Fulltekst (pdf)
    fulltext
  • 294.
    Taxén, Lars
    Linköpings universitet, Institutionen för datavetenskap. Linköpings universitet, Tekniska högskolan.
    The Activity Modalities: A Priori Categories of Coordination2015Inngår i: Proceedings of the Fourth International Conference on Cognitive Neurodynamics - 2013 / [ed] Hans Liljenström, Springer Publishing Company, 2015, Vol. 1, s. 21-29Konferansepaper (Fagfellevurdert)
    Abstract [en]

    A conceptualization of a-priori forms of coordination as activity modalities is proposed. Sensations in various sensory modalities are integrated by our brain into a coherent, actionable percept, structured by the processes of objectivation, contextualization, spatialization, temporalization, stabilization, and transition. This conceptualization promises to bridge neuroscientific and applied research into the coordination problem. 

    Fulltekst (pdf)
    fulltext
  • 295.
    Tegern, Gunilla
    et al.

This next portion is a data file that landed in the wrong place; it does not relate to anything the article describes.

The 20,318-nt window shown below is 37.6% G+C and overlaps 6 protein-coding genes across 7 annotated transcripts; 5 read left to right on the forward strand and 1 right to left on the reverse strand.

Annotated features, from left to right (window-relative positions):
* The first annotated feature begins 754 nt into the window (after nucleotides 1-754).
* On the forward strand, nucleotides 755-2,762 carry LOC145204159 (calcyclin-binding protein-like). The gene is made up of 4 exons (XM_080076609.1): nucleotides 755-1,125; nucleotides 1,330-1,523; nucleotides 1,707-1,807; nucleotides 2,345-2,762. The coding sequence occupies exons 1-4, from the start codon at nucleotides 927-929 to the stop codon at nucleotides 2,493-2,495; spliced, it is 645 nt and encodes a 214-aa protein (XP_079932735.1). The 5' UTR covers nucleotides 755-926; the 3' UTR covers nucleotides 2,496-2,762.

Linköpings universitet, Institutionen för medicin och hälsa, Hälsa och samhälle. Linköpings universitet, Filosofiska fakulteten.
    Flodmark, O
    Department of Clinical Neuroscience, Karolinska Institute; Dept of Neuroradiology, Karolinska Hospital, Stockholm, Sweden.
    Psychological, social and economic consequences of incidental discovery of aneurysm2003Inngår i: Rivista di neuroradiologia, ISSN 1120-9976, Vol. 16, nr 5, s. 739-742Artikkel i tidsskrift (Fagfellevurdert)
  • 296. Bestill onlineKjøp publikasjonen >>
    Theodorsson, Annette
    Linköpings universitet, Institutionen för klinisk och experimentell medicin, Klinisk kemi. Linköpings universitet, Hälsouniversitetet.